Plain English Summary
Background and study aims
It is common for children to sustain fractures (breaks) to their bones, and current estimates are that 1 in 3 children will sustain a break during childhood. Despite the common nature of these injuries, there are few research studies to guide the best way to treat them. One of the most common injuries in children is a broken ankle, and the majority of these do not need an operation. There are a range of different ways to treat these so-called 'stable' injuries including the use of a supportive bandage (tubigrip), brace, or plaster cast. Each has its own advantages and disadvantages and a recent survey suggested that there is a range of different treatments offered to the same injury in different hospitals.
Who can participate?
The study is looking for children aged 5-15 who break a bone in their ankle.
What does the study involve?
X-rays will be reviewed by the doctors who will decide if the child is eligible for the trial. The study will involve being allocated to one of three common treatments for this injury - a removable bandage, a removable splint or a walking cast. The child will be prescribed this for 2 weeks and will be allowed to walk using crutches. Follow up will be through online questionnaires sent to families to track progress and with a 2-week patient diary that needs to be returned to the study team.
What are the possible benefits and risks of participating?
The researchers cannot promise the study will help the participants but the information from this study may help children with similar injuries recover with the best possible outcomes. There are no anticipated disadvantages in participating in this study. All of the treatments are safe and commonly used to treat this fracture in the UK. Previous studies have suggested that the risk of pressure injuries (skin irritation or blisters) may be slightly higher with the boot. This risk will be reduced by providing a padded sock to wear with this device. It is possible to develop a heat-related injury with the cast which is why only trained staff will apply and remove this device.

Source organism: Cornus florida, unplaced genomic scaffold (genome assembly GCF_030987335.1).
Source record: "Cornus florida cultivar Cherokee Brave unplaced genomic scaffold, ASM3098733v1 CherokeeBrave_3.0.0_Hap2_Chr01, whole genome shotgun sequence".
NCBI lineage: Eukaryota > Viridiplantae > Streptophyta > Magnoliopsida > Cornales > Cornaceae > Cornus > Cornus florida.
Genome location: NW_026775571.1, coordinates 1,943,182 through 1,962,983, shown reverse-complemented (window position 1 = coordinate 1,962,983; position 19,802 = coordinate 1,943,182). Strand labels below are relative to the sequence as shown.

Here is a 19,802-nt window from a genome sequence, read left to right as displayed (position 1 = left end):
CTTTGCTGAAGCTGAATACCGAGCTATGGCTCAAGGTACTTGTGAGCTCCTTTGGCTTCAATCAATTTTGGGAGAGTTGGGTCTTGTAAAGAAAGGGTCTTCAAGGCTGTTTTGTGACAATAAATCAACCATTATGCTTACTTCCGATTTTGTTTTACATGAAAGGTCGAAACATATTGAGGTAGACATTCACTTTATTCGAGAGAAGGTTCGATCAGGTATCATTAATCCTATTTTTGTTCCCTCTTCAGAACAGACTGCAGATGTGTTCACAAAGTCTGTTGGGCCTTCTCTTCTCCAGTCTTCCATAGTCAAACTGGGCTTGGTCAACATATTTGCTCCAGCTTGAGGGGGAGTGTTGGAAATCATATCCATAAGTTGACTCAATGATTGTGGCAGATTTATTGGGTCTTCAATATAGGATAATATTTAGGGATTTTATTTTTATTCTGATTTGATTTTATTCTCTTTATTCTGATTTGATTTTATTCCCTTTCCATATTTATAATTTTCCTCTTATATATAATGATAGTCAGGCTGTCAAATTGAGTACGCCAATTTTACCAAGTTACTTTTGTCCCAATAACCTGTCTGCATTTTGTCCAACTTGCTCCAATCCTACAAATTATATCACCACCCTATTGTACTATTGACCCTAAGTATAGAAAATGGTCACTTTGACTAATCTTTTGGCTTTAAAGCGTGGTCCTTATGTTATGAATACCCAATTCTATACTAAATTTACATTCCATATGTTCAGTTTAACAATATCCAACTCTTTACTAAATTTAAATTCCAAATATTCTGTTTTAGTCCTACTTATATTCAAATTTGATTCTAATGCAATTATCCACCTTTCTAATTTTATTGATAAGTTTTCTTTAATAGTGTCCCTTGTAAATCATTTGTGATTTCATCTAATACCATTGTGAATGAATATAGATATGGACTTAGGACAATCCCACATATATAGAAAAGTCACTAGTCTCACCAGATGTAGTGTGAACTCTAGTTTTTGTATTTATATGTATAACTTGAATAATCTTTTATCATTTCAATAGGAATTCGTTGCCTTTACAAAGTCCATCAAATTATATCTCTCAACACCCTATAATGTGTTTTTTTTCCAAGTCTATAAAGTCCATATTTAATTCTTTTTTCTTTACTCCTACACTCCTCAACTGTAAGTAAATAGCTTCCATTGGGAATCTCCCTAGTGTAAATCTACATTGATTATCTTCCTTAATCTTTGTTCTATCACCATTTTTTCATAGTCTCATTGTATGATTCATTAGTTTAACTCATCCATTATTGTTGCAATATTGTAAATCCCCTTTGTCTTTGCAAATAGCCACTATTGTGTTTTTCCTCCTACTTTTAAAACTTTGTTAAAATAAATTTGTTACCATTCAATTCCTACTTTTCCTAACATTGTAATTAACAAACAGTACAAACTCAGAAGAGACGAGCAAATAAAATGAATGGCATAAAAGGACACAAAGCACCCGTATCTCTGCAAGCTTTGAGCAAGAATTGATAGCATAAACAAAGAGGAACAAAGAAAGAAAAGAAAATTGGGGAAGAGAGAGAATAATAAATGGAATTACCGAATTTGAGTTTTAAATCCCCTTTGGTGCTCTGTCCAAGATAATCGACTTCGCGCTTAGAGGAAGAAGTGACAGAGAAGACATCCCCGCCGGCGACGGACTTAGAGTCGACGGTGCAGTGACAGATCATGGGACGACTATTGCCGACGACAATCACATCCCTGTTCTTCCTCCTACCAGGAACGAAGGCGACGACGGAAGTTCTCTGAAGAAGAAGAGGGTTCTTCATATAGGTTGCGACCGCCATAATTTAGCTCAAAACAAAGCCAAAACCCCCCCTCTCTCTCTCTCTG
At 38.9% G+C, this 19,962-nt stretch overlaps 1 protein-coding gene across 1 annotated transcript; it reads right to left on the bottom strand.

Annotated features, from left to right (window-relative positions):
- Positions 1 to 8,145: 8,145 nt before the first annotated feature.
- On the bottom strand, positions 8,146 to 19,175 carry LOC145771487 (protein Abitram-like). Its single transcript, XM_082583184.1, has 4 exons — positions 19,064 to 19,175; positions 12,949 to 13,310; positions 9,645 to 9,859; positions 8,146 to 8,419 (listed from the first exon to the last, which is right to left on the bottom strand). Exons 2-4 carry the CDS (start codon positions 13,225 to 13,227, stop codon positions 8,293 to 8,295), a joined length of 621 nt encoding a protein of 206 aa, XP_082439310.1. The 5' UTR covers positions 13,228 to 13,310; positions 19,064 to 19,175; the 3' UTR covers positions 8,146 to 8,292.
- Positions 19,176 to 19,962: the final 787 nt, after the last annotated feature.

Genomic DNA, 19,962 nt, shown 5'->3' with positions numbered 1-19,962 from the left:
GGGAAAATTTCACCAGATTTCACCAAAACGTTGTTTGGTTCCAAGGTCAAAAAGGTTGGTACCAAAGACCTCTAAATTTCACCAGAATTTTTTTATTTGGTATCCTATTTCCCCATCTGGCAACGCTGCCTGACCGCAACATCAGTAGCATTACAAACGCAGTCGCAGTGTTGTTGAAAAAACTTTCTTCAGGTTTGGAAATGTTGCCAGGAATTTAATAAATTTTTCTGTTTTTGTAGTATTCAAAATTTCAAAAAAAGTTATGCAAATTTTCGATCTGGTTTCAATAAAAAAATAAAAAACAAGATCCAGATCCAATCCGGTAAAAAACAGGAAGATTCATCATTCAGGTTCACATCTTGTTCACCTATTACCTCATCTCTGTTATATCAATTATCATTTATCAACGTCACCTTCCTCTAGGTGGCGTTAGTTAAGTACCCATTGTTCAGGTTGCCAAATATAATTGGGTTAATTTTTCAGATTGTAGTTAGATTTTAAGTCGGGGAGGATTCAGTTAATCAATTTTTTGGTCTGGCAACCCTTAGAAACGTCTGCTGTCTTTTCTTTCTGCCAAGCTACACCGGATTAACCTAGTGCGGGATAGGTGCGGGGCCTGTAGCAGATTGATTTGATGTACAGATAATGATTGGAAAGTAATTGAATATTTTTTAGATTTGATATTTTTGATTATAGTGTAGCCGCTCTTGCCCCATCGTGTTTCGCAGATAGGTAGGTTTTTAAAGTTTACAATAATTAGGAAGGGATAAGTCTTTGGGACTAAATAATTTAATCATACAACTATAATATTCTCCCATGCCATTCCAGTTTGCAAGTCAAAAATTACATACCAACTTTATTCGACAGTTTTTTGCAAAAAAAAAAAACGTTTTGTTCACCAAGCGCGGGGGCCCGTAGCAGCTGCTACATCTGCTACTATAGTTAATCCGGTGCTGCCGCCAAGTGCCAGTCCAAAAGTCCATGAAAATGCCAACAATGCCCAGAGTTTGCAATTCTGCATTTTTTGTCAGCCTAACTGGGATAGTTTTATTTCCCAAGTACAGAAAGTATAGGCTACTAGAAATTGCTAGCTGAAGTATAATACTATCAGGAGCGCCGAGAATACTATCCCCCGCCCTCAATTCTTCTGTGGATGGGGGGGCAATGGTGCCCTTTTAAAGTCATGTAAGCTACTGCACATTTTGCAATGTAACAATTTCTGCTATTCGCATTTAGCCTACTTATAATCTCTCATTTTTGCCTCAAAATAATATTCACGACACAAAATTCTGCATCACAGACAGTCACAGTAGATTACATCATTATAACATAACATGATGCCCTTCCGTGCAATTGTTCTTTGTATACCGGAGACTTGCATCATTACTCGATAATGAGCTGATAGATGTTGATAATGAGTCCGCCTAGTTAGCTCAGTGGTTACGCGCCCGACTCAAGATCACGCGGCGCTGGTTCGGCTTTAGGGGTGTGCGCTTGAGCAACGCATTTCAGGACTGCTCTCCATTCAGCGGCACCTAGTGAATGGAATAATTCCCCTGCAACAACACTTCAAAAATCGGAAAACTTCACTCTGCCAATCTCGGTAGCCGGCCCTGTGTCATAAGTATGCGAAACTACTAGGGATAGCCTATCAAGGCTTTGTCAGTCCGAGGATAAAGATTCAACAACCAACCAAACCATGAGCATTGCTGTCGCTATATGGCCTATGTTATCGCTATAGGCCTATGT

Where is the study run from?
Nottingham University Hospitals NHS Trust (UK)
When is the study starting and how long is it expected to run for?
November 2020 to June 2022
Who is funding the study?
National Institute for Health Research (NIHR) (UK)
Who is the main contact?
Miss Jess Nightingale
Trauma and Orthopaedics
Nottingham University Hospitals
T&O Audit Office
CPMS 46531, IRAS 277534
Management of ANkle fractures in CHildren: the feasibility Of a Randomised controlled trial (ANCHOR)
Is it feasible to conduct a randomised controlled trial to compare cast, removable splint and supportive bandage for low-risk ankle fractures in children?
Approved 12/10/2020, East Midlands - Derby Research Ethics Committee (The Old Chapel, Royal Standard Place, Nottingham, NG1 6FS, UK; +44 (0)207 104 8285; email@example.com), ref: 20/EM/0189.
Interventional randomized controlled trial
Primary study design
Secondary study design
Randomised controlled trial
Patient information sheet
Not available in web format, please use the contact details to request a patient information sheet
Injuries to the knee and lower leg
A feasibility multi-centre parallel group trial with 1:1:1 allocation of patients to removable splint treatment with a brace or bandage or below knee cast. The trial will collect outcome data at 6 and 12 weeks with nested qualitative interviews to inform future trial design.
Children presenting with an acute ankle injury will be assessed in the Emergency Department and a provisional diagnosis identified. Emergency department treatment will be at the discretion of the treating clinician. Children are reviewed at a specialist fracture clinic within 72 of presentation in line with the British Orthopaedic Association’s BOAST 7 recommendations. Children who are managed in virtual fracture clinics or in emergency department fracture clinics may be recruited directly from the emergency department.